Borders minister takes up Army post

Reverend Cole Maynard and Reverend Stephen A Blakey remembering Armistice Day at Edinburgh Castle earlier this year.
Reverend Cole Maynard and Reverend Stephen A Blakey remembering Armistice Day at Edinburgh Castle earlier this year.

A Duns clergyman has been appointed to the position of senior Army Chaplain for Scotland.

Reverend Stephen Blakey will be the first Army Reserve Chaplain to take on the role and will do so while the previous incumbent is mobilised to South Sudan for six months.

Reverend Cole Maynard has been deployed to the area as part of the UK team supporting United Nations operations in the region.

Mr Blakey took up the post on Monday, December 12, and will be working across offices in Stirling and Duns, where he was inducted into Duns Parish Church in June 2012.

The 63-year-old has served more than 36 years as an army chaplain. He started out as a Regular Army Chaplain after being ordained and commissioned into the Royal Army Chaplains Department in August 1977. He held this position for 16 years and has served in the UK, Germany and China.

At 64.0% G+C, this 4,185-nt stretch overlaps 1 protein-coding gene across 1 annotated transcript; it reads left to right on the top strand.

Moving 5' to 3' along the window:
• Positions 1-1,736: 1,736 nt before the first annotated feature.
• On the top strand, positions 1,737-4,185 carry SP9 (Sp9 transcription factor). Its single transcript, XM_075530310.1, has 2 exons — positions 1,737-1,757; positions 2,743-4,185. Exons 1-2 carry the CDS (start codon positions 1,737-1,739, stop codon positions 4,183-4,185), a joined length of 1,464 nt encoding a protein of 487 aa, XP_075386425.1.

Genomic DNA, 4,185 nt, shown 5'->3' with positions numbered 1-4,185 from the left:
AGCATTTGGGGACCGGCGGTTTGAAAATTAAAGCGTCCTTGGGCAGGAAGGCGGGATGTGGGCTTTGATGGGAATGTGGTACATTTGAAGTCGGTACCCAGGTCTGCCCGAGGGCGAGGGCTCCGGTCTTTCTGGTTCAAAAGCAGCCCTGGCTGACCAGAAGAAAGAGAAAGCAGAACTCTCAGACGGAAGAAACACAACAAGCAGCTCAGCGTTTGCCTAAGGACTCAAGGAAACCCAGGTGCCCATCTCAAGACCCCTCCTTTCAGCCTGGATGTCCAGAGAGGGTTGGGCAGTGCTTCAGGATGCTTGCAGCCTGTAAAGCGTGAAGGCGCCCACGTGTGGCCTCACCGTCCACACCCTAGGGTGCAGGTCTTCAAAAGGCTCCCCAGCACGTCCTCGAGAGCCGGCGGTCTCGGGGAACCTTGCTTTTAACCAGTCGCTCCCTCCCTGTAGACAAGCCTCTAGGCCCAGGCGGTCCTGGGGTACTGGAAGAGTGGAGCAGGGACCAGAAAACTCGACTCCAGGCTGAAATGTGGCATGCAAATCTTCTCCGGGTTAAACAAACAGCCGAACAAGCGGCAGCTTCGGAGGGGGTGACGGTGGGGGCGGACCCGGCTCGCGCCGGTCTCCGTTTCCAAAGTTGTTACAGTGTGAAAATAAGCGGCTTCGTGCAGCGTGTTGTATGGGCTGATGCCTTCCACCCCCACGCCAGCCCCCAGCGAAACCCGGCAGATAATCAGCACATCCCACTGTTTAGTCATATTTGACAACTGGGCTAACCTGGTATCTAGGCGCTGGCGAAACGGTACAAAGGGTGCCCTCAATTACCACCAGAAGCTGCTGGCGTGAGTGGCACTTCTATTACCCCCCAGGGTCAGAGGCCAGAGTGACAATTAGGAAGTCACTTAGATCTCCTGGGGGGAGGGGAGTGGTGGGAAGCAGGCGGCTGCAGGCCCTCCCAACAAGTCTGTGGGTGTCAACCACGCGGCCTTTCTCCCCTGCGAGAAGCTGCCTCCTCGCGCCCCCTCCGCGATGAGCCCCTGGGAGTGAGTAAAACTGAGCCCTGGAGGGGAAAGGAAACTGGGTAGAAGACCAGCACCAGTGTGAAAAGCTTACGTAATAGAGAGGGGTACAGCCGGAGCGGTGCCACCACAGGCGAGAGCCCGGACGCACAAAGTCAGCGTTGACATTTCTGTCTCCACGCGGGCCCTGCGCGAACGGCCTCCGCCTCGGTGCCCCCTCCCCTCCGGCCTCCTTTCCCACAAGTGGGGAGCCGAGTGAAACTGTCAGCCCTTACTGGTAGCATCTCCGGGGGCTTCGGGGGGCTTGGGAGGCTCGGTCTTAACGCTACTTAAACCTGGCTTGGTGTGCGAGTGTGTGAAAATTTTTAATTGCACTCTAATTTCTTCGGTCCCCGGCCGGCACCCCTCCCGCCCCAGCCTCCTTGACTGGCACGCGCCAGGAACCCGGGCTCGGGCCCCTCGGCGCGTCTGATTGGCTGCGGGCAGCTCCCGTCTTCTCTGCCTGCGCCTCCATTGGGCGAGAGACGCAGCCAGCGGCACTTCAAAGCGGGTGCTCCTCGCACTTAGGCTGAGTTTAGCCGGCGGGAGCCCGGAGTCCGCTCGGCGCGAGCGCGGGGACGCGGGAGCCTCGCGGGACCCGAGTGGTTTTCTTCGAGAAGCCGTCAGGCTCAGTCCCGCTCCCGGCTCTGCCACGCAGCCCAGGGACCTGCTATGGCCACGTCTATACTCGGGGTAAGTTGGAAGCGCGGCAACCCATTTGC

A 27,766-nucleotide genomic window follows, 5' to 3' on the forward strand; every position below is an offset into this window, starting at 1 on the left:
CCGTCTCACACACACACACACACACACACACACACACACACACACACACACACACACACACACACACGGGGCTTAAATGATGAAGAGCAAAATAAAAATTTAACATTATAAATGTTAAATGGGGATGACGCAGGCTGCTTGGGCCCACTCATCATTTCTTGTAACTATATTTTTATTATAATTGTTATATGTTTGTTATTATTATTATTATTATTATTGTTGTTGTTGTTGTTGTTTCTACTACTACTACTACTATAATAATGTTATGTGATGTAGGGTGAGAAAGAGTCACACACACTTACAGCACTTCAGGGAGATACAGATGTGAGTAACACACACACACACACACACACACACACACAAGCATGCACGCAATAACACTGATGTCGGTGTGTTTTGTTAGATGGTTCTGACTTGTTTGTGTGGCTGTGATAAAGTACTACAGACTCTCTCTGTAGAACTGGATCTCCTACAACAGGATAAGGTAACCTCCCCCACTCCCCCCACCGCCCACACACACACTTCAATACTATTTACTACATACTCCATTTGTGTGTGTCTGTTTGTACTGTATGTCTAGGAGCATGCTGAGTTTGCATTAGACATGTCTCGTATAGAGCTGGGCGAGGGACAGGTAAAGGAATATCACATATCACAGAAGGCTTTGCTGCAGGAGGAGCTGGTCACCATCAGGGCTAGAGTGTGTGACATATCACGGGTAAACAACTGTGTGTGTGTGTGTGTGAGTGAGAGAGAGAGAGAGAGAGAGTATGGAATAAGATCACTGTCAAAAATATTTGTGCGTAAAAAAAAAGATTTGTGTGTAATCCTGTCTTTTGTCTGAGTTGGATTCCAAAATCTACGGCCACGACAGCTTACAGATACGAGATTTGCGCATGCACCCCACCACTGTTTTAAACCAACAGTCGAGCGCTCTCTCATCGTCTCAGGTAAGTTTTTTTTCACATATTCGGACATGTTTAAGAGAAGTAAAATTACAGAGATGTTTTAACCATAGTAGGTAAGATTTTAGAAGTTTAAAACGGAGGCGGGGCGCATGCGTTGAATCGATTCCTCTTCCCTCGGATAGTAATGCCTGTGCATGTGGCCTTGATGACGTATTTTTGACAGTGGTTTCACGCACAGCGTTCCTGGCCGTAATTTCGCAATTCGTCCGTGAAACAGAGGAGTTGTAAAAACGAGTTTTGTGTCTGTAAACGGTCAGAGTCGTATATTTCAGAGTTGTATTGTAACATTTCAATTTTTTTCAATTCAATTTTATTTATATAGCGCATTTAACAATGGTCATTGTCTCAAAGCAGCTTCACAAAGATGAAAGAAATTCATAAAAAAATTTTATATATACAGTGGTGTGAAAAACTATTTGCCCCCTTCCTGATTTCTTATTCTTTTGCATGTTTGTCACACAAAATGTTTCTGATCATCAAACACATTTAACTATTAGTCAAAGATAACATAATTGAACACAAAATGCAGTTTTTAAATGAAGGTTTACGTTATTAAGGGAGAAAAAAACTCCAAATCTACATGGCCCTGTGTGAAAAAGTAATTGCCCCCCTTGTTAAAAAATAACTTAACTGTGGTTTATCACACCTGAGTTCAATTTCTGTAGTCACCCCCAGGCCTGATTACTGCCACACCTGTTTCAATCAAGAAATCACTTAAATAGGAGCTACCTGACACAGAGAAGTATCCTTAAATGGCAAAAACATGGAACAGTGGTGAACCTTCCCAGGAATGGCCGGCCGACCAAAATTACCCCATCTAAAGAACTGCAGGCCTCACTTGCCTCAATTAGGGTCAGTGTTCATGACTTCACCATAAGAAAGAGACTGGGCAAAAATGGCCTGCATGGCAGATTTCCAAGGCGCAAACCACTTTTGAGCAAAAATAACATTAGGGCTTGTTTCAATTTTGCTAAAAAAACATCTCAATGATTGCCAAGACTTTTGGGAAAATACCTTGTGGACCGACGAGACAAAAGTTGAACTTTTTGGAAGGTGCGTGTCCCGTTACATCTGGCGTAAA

Serving as an Infantry Battalion Padre with five Scottish Regiments including the Kings Own Scottish Borderers, he toured Northern Ireland, Belize and Nepal during the 1980s and 90s, and served in the Gulf War between 1990 and 1991.

In 1993 he left the position of Regular Army Chaplain but was recruited back into the army as a Reserve Army Chaplain in 1996.

For the last 20 years, Mr Blakey has been the chaplain of Army Reserve Unit, 52nd Lowland, 6th Battalion Royal Regiment of Scotland, which has a platoon detachment in Galashiels as well as in Dumfries, Bathgate and Motherwell.

The battalion has recently carried out training exercises in Italy.

Mr Blakey carried out his last tour in 2005 when he was a senior chaplain in the Balkans for eight months.

Mr Blakey said: “It is a huge honour to be asked to fulfil this role, heading up the team of regular, reserve, cadet and officiating chaplains who provide pastoral and spiritual support to the Army community across Scotland.

“It is the first time a reservist has been given this task, and it is an indication of the continued integration of the regular and reserve army into one unified force.

“It is likely to be a challenging and demanding time for me, but I relish the opportunity to serve in this way.”

The appointment comes as plans to expand the role of reserve members in order to work more closely with the rest of the army are being implemented.

Under army rules a chaplain can serve until the age of 60 after which they can serve for one year at a time until the age of 65.